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Cejudo: DJ is human, anything can happen

EDMONTON, AB - SEPTEMBER 09: Henry Cejudo celebrates his knockout victory over Wilson Reis of Brazil in their flyweight bout during the UFC 215 event inside the Rogers Place on September 9, 2017 in Edmonton, Alberta, Canada. (Photo by Jeff Bottari/Zuffa LLC/Zuffa LLC via Getty Images)
In April 2016, Henry Cejudo had it all figured out, and he was about to let UFC flyweight champion Demetrious Johnson know about it.

“My mindset was not only am I gonna beat this guy, but I’m just gonna drag him through the mud,” Cejudo said of his first meeting with Johnson at UFC 197 in Las Vegas. “I’m gonna show people my skills, my strength and my will. I’m gonna use it upon him.”

It didn’t play out like that on fight night, and in less than three minutes, Johnson had a TKO victory and his eighth successful title defense, and Cejudo had his first pro loss. It was a shock to the 2008 U.S. Olympic gold medal winner.

“I didn’t think Demetrious Johnson could do that to me,” Cejudo admits. “I really didn’t. And I got a rude awakening. (I thought) You’re good, you’re an athlete, you’re a great wrestler, but you’ve still got a lot to learn. So I went back to the drawing board, got rid of a lot of people immediately in my camp and in my life, and now I’m here today – ready, focused and excited to stop the ‘Mouse.’”

On Saturday in Los Angeles, Cejudo gets his second shot at “Mighty Mouse,” who has since gone on to successfully defend his title three more times, breaking Anderson Silva’s record and making a case for himself as the greatest MMA fighter of all-time. And Cejudo knows what he’s up against in the co-main event of UFC 227.

“We’re not fighting a regular fighter,” he said. “We’re not fighting a top ten guy, a top five guy. We’re fighting the pound-for-pound best fighter in history. And you can bet your butt that we’re all after the same goal and that we all want to take him out. It’s not just a victory for me; it’s a victory for my division, it’s a victory for my coaches, my training partners and my family. It’s a victory for my legacy. It’s a victory of redemption, which means more to me than a win, just to know that maybe I got knocked out the first fight, but hey, I’m back. I want you to fight me now. I know how good you are, but I want to see how good you really are when you give Henry Cejudo an extra two years of mixed martial arts.”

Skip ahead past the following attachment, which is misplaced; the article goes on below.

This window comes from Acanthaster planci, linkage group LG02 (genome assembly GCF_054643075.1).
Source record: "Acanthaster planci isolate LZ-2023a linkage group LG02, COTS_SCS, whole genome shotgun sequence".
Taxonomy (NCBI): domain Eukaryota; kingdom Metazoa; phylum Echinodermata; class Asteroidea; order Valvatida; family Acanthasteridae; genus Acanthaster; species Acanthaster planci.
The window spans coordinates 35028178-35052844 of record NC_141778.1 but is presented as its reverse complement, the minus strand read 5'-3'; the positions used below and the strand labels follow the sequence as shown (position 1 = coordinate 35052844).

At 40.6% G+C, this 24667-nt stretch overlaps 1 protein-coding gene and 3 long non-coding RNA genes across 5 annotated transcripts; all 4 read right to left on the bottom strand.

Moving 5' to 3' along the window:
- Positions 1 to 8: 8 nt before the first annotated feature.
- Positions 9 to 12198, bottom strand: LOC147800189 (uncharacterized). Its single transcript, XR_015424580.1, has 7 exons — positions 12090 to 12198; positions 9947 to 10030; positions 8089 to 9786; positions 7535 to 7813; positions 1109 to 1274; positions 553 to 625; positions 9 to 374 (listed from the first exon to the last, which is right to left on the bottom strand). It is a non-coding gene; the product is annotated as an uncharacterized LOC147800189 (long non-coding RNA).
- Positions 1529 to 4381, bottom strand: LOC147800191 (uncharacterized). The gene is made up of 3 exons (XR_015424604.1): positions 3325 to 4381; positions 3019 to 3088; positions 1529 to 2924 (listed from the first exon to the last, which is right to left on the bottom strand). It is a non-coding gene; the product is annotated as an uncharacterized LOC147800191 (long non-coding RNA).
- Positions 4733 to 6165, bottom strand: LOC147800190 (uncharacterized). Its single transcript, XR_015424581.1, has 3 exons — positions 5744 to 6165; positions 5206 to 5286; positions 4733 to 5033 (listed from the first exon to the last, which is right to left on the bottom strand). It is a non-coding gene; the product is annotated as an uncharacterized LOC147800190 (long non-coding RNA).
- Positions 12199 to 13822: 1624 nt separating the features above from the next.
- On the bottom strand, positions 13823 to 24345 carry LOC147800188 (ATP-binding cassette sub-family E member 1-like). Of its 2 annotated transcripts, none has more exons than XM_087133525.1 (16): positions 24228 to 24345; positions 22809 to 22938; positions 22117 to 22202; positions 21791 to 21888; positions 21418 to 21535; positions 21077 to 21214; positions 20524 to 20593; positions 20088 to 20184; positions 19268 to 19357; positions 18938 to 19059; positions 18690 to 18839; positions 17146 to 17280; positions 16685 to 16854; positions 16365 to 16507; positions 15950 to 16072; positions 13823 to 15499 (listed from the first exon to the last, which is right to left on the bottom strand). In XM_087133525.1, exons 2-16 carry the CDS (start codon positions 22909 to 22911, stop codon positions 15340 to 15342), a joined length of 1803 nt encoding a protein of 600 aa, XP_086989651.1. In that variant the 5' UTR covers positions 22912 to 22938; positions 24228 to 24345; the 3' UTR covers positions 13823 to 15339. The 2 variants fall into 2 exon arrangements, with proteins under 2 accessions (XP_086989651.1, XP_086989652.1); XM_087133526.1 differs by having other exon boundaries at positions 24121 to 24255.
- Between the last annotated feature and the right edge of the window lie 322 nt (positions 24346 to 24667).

For the 31-year-old Arizonan, the reason why he didn’t emerge victorious the first time around comes down to one word: time.

“I was only fighting in the UFC for a year when I was offered that fight,” he said. “And I was only fighting for three years.”

In those three years, Cejudo went from Olympic hero to MMA rising star, roaring out to a 10-0 record that included four UFC victories. But Johnson, who has been too much for the entire 125-pound weight class, was too much for Cejudo that night. Ever since, Cejudo has thought of a rematch, and after a close loss to Joseph Benavidez and back-to-back wins over Wilson Reis and Sergio Pettis, he’s getting what he wanted.

“Never have I thought about a fighter like I thought about Demetrious,” he said. “There’s a bit of admiration for what he was able to do to me. And for what he was able to do to the other guys in those title defenses. It’s also an opportunity, it’s a motivator. This is Ronda Rousey-Holly Holm. This is going down like that. That’s the way I see it. I have the strength, the wrestling to neutralize whatever he’s doing, and I have the power to knock him out.”

But the main key to victory for “The Messenger” may be his mindset heading into STAPLES Center.


“It’s gonna be different because I know what to expect,” Cejudo said. “I watched too much film, I’ve been in the ring with him, and I understand Demetrious Johnson more. I understand his pedigree and the pressure that he’s going through too. There’s pros and cons to being the champ.”

Cejudo is eager to find out what those pros and cons are for himself, mainly because is he does, he will have fulfilled two of the three life goals he wrote out for himself when he was 17.

“Number three was being a UFC champ, number two was being an Olympic champ, and number one was to be the best husband, the best father, the best everything that I could be,” he said.

All he has to do is beat a champion that seems impossible to beat. But Cejudo likes his odds.

“We all bleed red,” he said. “He’s human just like me. And the beautiful thing about mixed martial arts is that anything can happen.”

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